Page At A Time Introduction
Site Map
Main Project

Updated on Monday and Thursday.
"I knew nothing, and I persisted in the faith that the time of cruel miracles was not past."

— Stanislaw Lem, Solaris

Older pagesNewer pages

Thursday, October 14th, 2004

In this entry, I'm showing the first stage in sculpting an Eaiean skull, based on my sketches. I could have done more detailed drawings to prepare, but I think better in three dimensions. My plan is to let the detail appear as I work

Below is my canonical sculpting kit:

Sculpting tools

The wire, foil and pliers are for making armatures (inner supports for sculptures). In the center is a variety of dental tools that work well for creating fine detail. At bottom left is a ceramic tile, useful as a base for sculpting polymer clay; the piece can be baked hard right on the tile and removed when done.  At upper left is a ribbon of "green" epoxy putty (commercial name: Kneadatite®), which is the material I'm using for this project. The plastic tray is courtesy of Best Western. I have a set of enamel trays handed down from my grandmother, who once ran an ice cream store in Haledon; I like these because they can be placed in an oven, but they're somewhere in storage right now...
Wire armature
I start by making an armature from the copper wire.  I've decided that I won't be using the tile; I'll just use a loop of wire on the armature as a handle.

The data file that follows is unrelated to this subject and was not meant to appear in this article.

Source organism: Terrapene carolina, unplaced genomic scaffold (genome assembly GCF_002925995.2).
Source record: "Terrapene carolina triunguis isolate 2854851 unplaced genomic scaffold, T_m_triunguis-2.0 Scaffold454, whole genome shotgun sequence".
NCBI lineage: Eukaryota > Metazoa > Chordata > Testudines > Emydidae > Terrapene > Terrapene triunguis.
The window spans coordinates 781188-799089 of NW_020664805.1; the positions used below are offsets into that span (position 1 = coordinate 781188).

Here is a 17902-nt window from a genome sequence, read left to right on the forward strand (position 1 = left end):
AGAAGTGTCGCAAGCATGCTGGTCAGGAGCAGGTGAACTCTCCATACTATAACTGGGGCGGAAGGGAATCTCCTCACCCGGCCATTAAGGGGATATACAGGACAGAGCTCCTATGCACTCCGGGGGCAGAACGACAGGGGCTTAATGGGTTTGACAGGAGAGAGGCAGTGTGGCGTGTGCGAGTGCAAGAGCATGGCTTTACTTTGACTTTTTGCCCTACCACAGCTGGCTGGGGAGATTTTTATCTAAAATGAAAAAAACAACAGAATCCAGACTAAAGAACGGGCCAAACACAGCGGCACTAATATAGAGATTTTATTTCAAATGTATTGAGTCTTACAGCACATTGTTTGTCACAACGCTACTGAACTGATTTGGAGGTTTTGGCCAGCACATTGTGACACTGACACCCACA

There are other delicate bits that will need support; I'll add wires for those at another stage. I assume that I'll only get the lower half of the skull done at this stage.
Armature with foil padding
I pack aluminum foil around the wire.  It's much cheaper than the sculpting material.
Mixing epoxy putty
I knead the epoxy putty, which has yellow and blue halves; when it turns a uniform green, it's thoroughly mixed. I now have about a half hour to work with it.
Applying putty
I apply the putty to the armature...
Checking side fit
and check what I've got against my original drawings.
Checking front fit
I realize that I only mixed enough putty to do the lower half of the lower half, so I deal. The curved holes are sockets for the Eaiean equivalent of mandibles. I create a roughened palate which I see as having rows of sharp  teeth.  The mandibles scrape the food over this surface to shred it.
Bottom of skull
Detail that I didn't have in the drawings - the base of the skull, showing the attachment point for the spinal column and holes that correspond to the foramen magnum in the human skull. I think the Eaie have a redundant spinal cord, but this idea is subject to change.
Having gone as far as I can with this section, I suspend the piece and allow it to cure.

Hanging up to cure

In the next entry, I'll be talking about Ubercon, so I'll be continuing the sculpture discussion at the end of next week, or the beginning of the week following.


all contents of this site, unless otherwise attributed, are © joseph j. anthony, 2004 is hosted by net access corporation -